I did not see anyone give a life expectancy. So if I have a 3-ton minimate running 24X7 what is the life expectancy?
I had to start a new thread for you to get an answer.
It's kind of hard to predict unit lifespan. Things like installation, operating conditions and maintenance are all factors that cannot always be accounted for.
You have to assume it has been installed and maintained properly. Is it 10, 15 or 20 years?
Honestly, I'm not familiar enough with that particular type of equipment to speak with any degree of authority on the subject. I cannot accurately answer your question.
Someone else should be able to, though.
As a general rule, and I do mean general, commercial hvac equipment has a life expectancy of 15-20 years. After 30 years in the business I have NEVER seen a customer replace anything just because its "life expectancy" is up. Most building owners fix it till it costs too much to do so, like major rust issues or everything failing at once.
Minimates, for as much as they cost, do seem to have more than their share of problems. But you should still get 15 vyears out of it. Another option would be a mini-split system, such as Sanyo, Carrier or others.
Why does everyone assume that a mini-split can be used to replace a MiniMate unit. They are completly different. MiniMates are Critical Cooling units, designed to operate at -20°F outside air temps and for 24hrs a day 365days a year for 15-20 years. Mini-splits are Comfort cooling units that typically only handle 60°F ambient or above for 12-16hrs a day and 9mo a year.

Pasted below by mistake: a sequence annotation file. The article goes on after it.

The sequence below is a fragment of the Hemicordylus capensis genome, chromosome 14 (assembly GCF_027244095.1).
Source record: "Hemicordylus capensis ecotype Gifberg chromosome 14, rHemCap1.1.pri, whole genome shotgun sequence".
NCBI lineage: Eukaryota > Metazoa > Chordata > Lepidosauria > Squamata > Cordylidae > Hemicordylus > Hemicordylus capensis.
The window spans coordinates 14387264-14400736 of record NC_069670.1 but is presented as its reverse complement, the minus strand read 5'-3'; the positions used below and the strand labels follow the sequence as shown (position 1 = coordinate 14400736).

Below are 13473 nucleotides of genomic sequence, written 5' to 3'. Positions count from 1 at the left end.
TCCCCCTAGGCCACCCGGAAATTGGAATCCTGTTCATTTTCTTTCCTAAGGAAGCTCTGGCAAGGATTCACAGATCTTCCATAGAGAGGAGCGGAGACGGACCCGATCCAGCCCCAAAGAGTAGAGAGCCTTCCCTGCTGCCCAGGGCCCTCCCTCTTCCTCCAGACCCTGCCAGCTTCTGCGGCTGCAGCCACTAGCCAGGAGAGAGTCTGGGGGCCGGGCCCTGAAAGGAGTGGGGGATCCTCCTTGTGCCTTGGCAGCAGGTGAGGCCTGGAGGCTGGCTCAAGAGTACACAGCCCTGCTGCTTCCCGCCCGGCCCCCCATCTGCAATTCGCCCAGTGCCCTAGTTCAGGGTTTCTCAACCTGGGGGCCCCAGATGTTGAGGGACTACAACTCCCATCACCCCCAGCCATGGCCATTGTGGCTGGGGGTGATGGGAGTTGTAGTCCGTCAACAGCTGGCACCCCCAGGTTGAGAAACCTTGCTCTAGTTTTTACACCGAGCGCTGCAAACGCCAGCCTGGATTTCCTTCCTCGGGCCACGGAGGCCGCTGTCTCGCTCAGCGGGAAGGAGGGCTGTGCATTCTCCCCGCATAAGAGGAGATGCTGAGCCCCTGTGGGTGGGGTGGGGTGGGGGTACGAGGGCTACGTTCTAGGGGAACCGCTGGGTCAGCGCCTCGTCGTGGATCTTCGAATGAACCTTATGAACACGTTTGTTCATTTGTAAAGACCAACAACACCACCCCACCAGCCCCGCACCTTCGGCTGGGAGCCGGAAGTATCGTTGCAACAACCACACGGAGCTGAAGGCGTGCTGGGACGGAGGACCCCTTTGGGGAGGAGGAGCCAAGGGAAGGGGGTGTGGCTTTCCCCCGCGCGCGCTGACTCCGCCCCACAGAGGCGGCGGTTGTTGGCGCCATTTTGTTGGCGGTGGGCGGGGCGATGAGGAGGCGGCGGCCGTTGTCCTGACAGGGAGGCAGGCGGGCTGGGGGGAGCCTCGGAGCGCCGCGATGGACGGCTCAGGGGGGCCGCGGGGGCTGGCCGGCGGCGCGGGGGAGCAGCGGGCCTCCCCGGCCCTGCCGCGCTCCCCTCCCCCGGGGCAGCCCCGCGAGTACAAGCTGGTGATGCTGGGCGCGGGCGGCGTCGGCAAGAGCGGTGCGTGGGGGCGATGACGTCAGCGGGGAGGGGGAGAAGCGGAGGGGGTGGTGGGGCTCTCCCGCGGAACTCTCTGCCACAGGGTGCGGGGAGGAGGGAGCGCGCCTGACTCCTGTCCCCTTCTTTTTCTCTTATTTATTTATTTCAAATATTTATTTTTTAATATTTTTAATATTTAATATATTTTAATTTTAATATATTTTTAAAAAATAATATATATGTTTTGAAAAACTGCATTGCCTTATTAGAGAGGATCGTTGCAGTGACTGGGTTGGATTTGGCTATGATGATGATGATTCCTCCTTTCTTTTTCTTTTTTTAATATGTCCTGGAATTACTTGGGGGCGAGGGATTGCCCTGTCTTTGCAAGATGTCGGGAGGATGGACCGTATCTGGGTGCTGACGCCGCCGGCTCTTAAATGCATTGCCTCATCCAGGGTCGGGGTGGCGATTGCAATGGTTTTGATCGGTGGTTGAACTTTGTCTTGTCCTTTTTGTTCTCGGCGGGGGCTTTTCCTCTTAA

The difference between Critical Cooling and Comfort Cooling is the amount of Latent Heat the units remove. Comfort Cooling will remove up to 60% Sensible Heat with the other 40% going to Latent Heat. The Critical Cooling unit will remove up to 90% of Sensible Heat load and only 10% of Latent Heat. In a Server Room, telephone closet, or other equipment room, there isn't any Latent heat to remove. Just the Sensible Heat from the equipment. So using a comfort cooling unit would require the system to be oversized to handle the sensible heat load while also risking removing too much moisture from the space and causing the RH to drop low enough to allow electrostatic discharge on the equipment being cooled.
Great explanation sgraef. Never read it written any better than this. Thanks.
Originally Posted by sgraefe
Some Talk, Some Do
"keeping condensing pressures low and evaporator pressures high"
"Some customers are more interested in comfort than energy savings"